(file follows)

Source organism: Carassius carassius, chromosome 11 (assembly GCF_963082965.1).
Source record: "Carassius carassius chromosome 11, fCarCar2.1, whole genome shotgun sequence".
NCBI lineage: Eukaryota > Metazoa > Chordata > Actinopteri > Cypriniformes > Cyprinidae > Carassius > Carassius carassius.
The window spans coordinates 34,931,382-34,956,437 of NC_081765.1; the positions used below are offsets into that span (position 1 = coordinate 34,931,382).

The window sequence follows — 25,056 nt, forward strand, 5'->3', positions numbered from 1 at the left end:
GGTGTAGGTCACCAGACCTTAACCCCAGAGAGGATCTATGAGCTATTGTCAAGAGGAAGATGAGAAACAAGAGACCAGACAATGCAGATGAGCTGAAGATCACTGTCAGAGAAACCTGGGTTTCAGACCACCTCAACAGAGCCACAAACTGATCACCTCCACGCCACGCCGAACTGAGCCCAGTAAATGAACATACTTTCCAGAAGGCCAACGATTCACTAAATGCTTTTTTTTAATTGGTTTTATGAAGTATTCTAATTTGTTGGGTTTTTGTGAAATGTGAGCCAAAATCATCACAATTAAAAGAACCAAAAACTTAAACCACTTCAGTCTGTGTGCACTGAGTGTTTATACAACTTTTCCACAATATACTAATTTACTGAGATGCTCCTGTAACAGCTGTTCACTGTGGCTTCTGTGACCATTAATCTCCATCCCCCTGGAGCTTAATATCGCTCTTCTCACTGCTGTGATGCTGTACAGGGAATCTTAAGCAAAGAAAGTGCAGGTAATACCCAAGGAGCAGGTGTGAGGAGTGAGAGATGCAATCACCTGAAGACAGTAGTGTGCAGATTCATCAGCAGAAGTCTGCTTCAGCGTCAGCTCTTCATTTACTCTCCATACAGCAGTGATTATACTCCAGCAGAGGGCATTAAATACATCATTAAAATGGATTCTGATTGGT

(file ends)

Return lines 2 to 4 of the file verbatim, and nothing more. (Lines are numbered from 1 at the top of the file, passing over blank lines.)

Source record: "Carassius carassius chromosome 11, fCarCar2.1, whole genome shotgun sequence".
NCBI lineage: Eukaryota > Metazoa > Chordata > Actinopteri > Cypriniformes > Cyprinidae > Carassius > Carassius carassius.
The window spans coordinates 34,931,382-34,956,437 of NC_081765.1; the positions used below are offsets into that span (position 1 = coordinate 34,931,382).